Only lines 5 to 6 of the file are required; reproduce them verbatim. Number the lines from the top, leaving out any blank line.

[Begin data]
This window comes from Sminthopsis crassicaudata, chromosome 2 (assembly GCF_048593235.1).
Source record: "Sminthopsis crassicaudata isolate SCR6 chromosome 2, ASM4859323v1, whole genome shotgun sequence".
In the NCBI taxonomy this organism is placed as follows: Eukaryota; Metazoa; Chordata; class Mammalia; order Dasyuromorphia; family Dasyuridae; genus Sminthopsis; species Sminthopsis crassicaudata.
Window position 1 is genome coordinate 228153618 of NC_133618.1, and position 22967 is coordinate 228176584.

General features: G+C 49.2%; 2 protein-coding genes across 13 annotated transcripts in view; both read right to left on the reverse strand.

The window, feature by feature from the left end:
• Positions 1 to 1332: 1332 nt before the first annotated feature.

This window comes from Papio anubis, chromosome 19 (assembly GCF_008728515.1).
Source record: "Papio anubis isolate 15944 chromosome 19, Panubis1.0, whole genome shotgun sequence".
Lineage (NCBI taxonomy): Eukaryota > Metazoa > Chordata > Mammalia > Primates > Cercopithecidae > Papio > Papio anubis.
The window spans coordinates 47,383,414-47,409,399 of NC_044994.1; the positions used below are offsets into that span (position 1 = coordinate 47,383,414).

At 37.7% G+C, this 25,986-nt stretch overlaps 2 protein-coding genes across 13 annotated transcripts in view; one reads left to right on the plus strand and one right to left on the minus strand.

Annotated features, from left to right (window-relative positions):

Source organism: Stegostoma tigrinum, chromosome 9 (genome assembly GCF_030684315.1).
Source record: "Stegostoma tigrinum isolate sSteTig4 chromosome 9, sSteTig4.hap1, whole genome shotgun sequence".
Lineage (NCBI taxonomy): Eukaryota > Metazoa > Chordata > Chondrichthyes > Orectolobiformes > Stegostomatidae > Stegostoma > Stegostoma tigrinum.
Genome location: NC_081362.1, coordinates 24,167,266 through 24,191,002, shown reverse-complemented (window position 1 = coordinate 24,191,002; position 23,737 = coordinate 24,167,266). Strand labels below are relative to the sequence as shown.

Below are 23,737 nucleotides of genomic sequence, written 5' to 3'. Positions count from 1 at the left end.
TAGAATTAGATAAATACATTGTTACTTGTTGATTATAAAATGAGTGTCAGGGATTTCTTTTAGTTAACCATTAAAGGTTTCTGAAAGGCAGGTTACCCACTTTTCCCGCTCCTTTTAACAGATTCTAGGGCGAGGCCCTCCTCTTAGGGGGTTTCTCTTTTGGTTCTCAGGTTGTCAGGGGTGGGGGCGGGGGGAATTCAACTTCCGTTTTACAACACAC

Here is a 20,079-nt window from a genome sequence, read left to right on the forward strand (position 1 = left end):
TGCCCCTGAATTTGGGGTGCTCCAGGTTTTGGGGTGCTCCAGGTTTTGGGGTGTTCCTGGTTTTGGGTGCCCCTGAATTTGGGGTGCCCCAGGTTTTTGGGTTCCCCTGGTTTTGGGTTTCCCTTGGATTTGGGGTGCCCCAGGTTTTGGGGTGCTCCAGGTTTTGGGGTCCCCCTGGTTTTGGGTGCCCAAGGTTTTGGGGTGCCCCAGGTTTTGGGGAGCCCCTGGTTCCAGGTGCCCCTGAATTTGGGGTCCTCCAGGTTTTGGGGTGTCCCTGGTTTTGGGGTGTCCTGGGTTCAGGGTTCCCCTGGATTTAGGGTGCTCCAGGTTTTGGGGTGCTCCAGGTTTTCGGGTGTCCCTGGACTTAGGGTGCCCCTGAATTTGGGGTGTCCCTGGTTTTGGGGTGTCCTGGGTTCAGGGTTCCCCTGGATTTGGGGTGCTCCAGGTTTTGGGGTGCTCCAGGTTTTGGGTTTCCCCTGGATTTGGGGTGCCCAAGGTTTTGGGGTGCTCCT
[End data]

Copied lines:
General features: G+C 49.2%; 2 protein-coding genes across 13 annotated transcripts in view; both read right to left on the reverse strand.

The window, feature by feature from the left end: